DCLG victorious in High Court challenge to Permitted Development Rights changes

Ref.  London Borough of Islington & Anor v Secretary of State for Communities & Local Government [2013] EWHC 4009

Back in August, we wrote a piece on a Judicial Review freshly brought against the Department for Communities and Local Government (DCLG) over an attempt to amend the Town and Country Planning (General Permitted Development Order) 1995. The amendments they brought changed, amongst other things, the rules governing a change of use from Offices B1(a) to residential dwelling houses Class C3 – removing the need for planning permission. 

Two London councils – Islington and Richmond – argued strongly against the changes and brought the Judicial Review challenge specifically over a refusal by DCLG to grant them exemption from the changes. They argued that the way DCLG had handled the applications for exemptions was unfair. 

Mr Justice Collins did not agree, though he commented that he was concerned at aspects of the scoring methodology of the consultants appointed by the DCLG to analyse requests for exemption submitted by councils. 

He also said he had no doubt that it would have been sensible for the DCLG to have worked out in advance how applications were to be assessed and to have given that information to the local planning authorities. 

Nevertheless, the judge said failure to do what was best was not to be equated to unfairness justifying a decision that what was done was unlawful. 

“While the detail of the way in which the assessment would be undertaken was not provided, the 24 January 2013 letter coupled with the defendant’s statement of 6 September 2012 gave sufficient information to enable all applicants to appreciate what had to be established to obtain an exemption and the need to provide clear and cogent evidence to justify the grant of an exemption.”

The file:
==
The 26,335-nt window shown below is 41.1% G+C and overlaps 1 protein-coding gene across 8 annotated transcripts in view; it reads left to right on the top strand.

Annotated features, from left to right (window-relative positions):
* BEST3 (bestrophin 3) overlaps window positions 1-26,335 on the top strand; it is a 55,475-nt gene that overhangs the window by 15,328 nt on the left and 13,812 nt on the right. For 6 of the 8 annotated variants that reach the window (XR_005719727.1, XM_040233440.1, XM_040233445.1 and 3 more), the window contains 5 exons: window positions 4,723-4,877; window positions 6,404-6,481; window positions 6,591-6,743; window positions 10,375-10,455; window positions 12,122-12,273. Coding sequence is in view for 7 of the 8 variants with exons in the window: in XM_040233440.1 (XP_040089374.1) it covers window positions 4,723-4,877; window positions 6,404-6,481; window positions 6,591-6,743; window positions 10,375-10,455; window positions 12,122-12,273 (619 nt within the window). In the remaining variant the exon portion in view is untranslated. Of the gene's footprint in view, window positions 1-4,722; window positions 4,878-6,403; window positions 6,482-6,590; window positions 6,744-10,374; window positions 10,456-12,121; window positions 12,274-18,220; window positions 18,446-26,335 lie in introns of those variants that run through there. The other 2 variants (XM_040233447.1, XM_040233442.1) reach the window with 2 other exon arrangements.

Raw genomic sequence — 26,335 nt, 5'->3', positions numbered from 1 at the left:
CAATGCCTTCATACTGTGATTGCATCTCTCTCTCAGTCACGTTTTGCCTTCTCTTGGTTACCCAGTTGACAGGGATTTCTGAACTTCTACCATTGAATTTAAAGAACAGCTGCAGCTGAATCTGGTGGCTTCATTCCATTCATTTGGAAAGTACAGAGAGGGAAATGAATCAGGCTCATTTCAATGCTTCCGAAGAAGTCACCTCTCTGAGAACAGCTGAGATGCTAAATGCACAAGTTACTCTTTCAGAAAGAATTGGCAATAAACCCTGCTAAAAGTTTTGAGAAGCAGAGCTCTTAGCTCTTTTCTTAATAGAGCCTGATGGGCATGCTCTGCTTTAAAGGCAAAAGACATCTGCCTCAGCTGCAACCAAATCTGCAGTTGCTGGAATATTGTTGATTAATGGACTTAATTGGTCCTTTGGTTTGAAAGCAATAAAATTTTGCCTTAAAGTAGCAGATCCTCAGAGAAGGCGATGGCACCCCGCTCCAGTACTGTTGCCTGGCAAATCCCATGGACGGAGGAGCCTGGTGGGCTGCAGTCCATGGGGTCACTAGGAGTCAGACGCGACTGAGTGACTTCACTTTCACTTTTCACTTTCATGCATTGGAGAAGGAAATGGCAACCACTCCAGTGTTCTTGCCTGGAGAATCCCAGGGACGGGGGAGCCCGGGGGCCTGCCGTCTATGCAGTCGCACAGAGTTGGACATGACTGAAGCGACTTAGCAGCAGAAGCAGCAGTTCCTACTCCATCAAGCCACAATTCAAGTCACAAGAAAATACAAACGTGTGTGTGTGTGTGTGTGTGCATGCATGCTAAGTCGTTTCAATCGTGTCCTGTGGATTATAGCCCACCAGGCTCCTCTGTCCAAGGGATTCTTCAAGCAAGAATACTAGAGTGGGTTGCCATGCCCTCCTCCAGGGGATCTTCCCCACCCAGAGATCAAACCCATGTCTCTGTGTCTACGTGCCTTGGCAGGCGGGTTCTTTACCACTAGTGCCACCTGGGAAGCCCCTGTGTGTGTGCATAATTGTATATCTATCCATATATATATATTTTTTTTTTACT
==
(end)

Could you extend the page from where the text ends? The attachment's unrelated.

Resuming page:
The Judicial review therefore failed, but both councils retain significant misgivings about the changes. 

Cllr James Murray, Islington council’s executive member for housing and development, is reported to have said: 

“This government policy has created a reckless free-for-all in the planning system – we are very concerned about its impact and so we are disappointed by the outcome of this case. 

“The loss of all these offices is damaging our local economy and it’s not producing the sort of homes we need. There is no control over the quality or size of the new flats, and they don’t include any affordable housing at all – a fact the judge felt was worrying and that we know is very bad news for Islington.” 

Part of their complaints undoubtedly reflect the fact that changing back from C3 (residential dwellings) to B1(a) (offices) does require planning permission – resulting in unattractive expense, monitoring and complexity. Cllr Lib Peck, Lambeth council leader, reputedly added: 

“We are very disappointed at this decision. This policy threatens jobs in our town centres, and will potentially result in expensive and substandard housing. This policy is not the answer to sorting out London’s housing shortage. 

“We maintain that the Government’s decision making on exemptions to this policy are unfair and badly thought out and are glad the judge acknowledged this. We also note he also understood our concerns about the worrying lack of any requirement for affordable housing.” 

It remains to be seen whether the Government will amend its policy following the Judge’s comments, but with growth slowly creeping back into the economy – it seems likely that the Chancellor will wish to preserve any policy which may be assisting. 


SRJ / LCB                                                                                                           10/01/14

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